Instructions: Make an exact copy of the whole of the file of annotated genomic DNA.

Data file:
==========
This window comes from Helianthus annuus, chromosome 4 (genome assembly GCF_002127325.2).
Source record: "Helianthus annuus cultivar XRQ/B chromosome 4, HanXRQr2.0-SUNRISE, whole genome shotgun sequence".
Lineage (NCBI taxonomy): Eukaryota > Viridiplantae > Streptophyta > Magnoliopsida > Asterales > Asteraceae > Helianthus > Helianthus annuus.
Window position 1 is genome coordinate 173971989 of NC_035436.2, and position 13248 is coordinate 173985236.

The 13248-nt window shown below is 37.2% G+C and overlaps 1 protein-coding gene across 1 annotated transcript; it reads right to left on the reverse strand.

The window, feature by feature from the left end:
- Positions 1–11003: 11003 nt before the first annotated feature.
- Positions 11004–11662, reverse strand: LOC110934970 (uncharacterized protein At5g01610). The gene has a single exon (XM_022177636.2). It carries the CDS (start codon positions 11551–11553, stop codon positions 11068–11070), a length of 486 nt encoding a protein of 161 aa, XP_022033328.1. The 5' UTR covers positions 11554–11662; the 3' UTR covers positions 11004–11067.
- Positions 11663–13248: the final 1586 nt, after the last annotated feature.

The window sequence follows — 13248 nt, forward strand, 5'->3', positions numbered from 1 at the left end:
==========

This window comes from Helianthus annuus, chromosome 4 (genome assembly GCF_002127325.2).
Source record: "Helianthus annuus cultivar XRQ/B chromosome 4, HanXRQr2.0-SUNRISE, whole genome shotgun sequence".
Lineage (NCBI taxonomy): Eukaryota > Viridiplantae > Streptophyta > Magnoliopsida > Asterales > Asteraceae > Helianthus > Helianthus annuus.
Window position 1 is genome coordinate 173971989 of NC_035436.2, and position 13248 is coordinate 173985236.

The 13248-nt window shown below is 37.2% G+C and overlaps 1 protein-coding gene across 1 annotated transcript; it reads right to left on the reverse strand.

The window, feature by feature from the left end:
- Positions 1–11003: 11003 nt before the first annotated feature.
- Positions 11004–11662, reverse strand: LOC110934970 (uncharacterized protein At5g01610). The gene has a single exon (XM_022177636.2). It carries the CDS (start codon positions 11551–11553, stop codon positions 11068–11070), a length of 486 nt encoding a protein of 161 aa, XP_022033328.1. The 5' UTR covers positions 11554–11662; the 3' UTR covers positions 11004–11067.
- Positions 11663–13248: the final 1586 nt, after the last annotated feature.

The window sequence follows — 13248 nt, forward strand, 5'->3', positions numbered from 1 at the left end: